This is truly one of the laziest movies I’ve seen at this budget level.  There are some serviceable action scenes to be found here and there are occasional moments like a mid-film car chase with raptors that suggests a certain gonzo B-movie energy that could have been used here more extensively but they’re undercut by the film’s two and a half hour running time and frequent desire to try to recapture the John Williams scored awe that Spielberg captured with that first film.  You can’t pretend to be in the lineage of something like that when you have a script that’s this willfully stupid.  But on some level it maybe shouldn’t be surprising that director and co-writer Colin Trevorrow doesn’t seem to think he can be bothered to give us something better.  The other two Jurassic World movies also sucked but still managed to set box office records, so why try?  He knows people aren’t going to mind that he recycles ideas from the previous films, in fact he knows they’ll celebrate that.  He knows he doesn’t need to evolve and age his characters and will actually be rewarded for making them as much like what you’ve seen before.  And he knows that he doesn’t need to put even the slightest bit of effort in making the science sound plausible because he knows everyone who questions it will be treated like a killjoy.  This movie sucks, but it’s probably the movie the cinemagoers of this era deserve.  And I was stupid enough to pay to see it because the hype cycle told me to, so I’m probably part of the problem too.

*1/2 out of Five


Spiral: From the Book of Saw(5/14/2021)

There’s a much quoted line from the sitcom “Parks and Recreation” where in an argument Ann says to Leslie “you made me watch all eight Harry Potter movies, I don’t even like Harry Potter” to which Leslie responds “that’s insane, you love Harry Potter, you’ve seen all eight movie!”  Well, I’m in a similar position with the Saw movies, I’ve consistently said I hate them… but I’ve also seen all nine of them and I don’t even have someone else I can blame for this, I did it to myself.  So why did I do that?  Well, it’s for much the same reason I’ve seen every Friday the 13th movie or every Halloween movie, at a certain point when a franchise can stick around for years and keep making instalment after installment a certain curiosity takes over and once I start watching the movies I start to take a certain interest in seeing how the franchise owners are going to find ways to keep their cash cows alive and evolve their properties over the years and decades even if I’ve never really liked them.  And I’ve never like the Saw movies, not even the first Saw which I always found to be a cheap and silly movie powered by ludicrous plot twists and with some rather irritating music video-like filmmaking driving it.  I’ve never really talked about any of the movies at length, mainly because I’ve generally caught up with them long after the fact rather than in their initial run and under normal circumstances that would have been the case for the latest Saw movie as well, the oddly named Spiral: From the Book of Saw.  But these are not normal circumstances, I’ve just become fully vaccinated and wanted to make my return to movie theaters and this just so happened to be the new release this week and between that and curiosity about Chris Rock’s involvement in this one I found myself seeing one of these in theaters for the first time.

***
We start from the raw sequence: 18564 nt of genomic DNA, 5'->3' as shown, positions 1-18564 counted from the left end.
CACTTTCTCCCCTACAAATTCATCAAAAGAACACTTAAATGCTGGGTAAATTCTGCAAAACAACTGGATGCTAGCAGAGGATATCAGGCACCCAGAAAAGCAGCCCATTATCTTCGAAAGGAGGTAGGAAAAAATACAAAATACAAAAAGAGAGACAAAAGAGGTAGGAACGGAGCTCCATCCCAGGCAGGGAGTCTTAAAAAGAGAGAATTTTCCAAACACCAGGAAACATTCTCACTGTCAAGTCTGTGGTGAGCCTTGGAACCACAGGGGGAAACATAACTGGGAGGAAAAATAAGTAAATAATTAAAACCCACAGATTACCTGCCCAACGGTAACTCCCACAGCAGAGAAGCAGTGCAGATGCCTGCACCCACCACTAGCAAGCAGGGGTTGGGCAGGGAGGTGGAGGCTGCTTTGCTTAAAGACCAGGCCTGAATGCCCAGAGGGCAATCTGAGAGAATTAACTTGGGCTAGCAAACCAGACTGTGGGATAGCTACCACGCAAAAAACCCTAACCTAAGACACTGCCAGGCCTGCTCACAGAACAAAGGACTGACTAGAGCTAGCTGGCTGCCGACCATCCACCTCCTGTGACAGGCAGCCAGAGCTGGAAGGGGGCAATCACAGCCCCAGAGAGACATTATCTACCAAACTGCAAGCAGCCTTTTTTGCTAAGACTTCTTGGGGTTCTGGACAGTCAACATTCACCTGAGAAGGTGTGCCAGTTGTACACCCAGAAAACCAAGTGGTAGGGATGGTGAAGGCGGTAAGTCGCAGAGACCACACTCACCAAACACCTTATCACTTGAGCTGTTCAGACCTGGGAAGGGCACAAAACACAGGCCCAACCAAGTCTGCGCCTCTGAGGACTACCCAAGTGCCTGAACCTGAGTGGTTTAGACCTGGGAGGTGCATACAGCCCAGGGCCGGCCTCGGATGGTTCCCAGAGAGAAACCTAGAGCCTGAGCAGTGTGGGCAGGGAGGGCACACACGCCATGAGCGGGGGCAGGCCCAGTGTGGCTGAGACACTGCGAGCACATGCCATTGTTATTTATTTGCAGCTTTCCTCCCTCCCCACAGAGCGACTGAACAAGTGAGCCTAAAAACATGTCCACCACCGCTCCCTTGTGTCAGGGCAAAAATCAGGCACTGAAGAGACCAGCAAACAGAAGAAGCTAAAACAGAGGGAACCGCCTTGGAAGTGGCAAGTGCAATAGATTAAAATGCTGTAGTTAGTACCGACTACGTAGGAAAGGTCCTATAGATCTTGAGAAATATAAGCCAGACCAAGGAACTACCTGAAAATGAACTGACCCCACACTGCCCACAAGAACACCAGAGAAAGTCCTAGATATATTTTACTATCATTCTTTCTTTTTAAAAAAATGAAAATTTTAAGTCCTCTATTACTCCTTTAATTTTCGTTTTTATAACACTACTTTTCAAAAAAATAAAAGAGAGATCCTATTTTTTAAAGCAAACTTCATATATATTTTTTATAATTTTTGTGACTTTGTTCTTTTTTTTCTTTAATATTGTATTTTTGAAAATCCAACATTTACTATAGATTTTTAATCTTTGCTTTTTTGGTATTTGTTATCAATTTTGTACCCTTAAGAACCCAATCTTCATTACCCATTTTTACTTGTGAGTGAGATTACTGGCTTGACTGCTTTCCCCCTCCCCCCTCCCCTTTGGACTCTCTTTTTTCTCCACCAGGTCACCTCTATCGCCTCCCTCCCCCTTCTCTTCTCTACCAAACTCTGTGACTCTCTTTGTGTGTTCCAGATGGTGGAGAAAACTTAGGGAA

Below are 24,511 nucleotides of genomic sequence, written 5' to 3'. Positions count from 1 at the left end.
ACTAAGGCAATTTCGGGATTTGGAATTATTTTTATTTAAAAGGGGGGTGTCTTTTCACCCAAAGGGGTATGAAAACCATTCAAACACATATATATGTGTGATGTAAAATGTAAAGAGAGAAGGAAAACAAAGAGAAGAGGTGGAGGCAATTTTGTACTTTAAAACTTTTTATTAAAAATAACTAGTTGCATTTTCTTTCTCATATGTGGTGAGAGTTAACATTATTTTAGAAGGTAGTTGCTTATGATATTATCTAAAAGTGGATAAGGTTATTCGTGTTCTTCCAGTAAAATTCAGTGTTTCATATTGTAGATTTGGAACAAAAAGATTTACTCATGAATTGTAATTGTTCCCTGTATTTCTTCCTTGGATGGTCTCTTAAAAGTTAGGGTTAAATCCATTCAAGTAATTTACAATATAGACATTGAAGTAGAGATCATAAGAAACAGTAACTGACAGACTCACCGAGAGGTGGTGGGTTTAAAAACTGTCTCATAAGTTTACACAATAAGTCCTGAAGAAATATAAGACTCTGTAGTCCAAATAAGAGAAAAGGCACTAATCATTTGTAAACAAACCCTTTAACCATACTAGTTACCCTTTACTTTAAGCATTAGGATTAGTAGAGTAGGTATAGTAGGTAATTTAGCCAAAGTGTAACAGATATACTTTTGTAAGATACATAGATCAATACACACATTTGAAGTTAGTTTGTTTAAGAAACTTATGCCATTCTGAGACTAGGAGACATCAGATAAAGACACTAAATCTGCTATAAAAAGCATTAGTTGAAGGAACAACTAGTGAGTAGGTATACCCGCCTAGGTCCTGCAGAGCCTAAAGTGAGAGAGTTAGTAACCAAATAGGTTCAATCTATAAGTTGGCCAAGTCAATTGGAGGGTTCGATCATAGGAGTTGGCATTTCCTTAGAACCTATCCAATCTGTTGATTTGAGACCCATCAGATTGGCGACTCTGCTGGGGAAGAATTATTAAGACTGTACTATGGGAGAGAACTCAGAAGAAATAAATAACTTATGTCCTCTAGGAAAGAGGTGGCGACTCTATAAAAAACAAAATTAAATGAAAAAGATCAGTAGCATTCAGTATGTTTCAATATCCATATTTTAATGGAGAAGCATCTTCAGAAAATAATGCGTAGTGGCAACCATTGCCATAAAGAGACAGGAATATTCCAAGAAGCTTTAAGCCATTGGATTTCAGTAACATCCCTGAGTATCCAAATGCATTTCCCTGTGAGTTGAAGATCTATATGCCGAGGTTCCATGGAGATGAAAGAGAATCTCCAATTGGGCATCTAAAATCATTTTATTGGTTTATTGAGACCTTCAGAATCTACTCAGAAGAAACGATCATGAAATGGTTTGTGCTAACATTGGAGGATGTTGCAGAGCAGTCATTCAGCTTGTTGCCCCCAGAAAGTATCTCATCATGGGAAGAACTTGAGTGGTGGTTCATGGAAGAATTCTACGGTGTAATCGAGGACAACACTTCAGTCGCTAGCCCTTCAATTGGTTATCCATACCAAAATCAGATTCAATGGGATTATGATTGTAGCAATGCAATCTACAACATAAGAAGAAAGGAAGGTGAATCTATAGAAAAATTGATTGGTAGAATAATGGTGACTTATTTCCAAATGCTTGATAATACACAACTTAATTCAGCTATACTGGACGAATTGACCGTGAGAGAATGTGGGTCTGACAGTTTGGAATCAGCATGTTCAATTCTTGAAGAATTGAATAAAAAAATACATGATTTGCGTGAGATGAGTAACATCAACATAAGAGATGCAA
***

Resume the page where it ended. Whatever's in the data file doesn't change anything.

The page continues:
This installment of the franchise is technically another sequel insomuch as it acknowledges that Jigsaw was a serial killer in the world of this film, but it doesn’t really specifically bring up any of the events of the later sequels or the events of the movie Jigsaw, which was the last attempt at rebooting the franchise.  That movie was much more interested in tackling this series’ convoluted timelines, but this one makes more of a clean break and focuses on a homicide detective named Zeke Banks (Chris Rock).  Banks is the son of a former police chief named Marcus Banks (Samuel L. Jackson) and has become something of a pariah within his department because he “snitched” on a dirty cop twelve years earlier.  He seems to be at a bit of a low point when he’s assigned as the lead detective on a particularly brutal murder in which someone was hung by his tongue over subway tracks and forced to choose between mutilation and being hit with a train and the guy’s hesitation led to the latter.  The method of murder suggests that this was a copycat murder in the style of the Jigsaw Killer’s old crusade against human self-worth deficiencies.  However, it becomes apparent that this first victim was actually a cop and clues indicate that he was targeted because of this and because he was dirty and that future victims will also be dirty cops and that makes the whole case extra urgent and Zeke’s role as the lead detective rather fraught.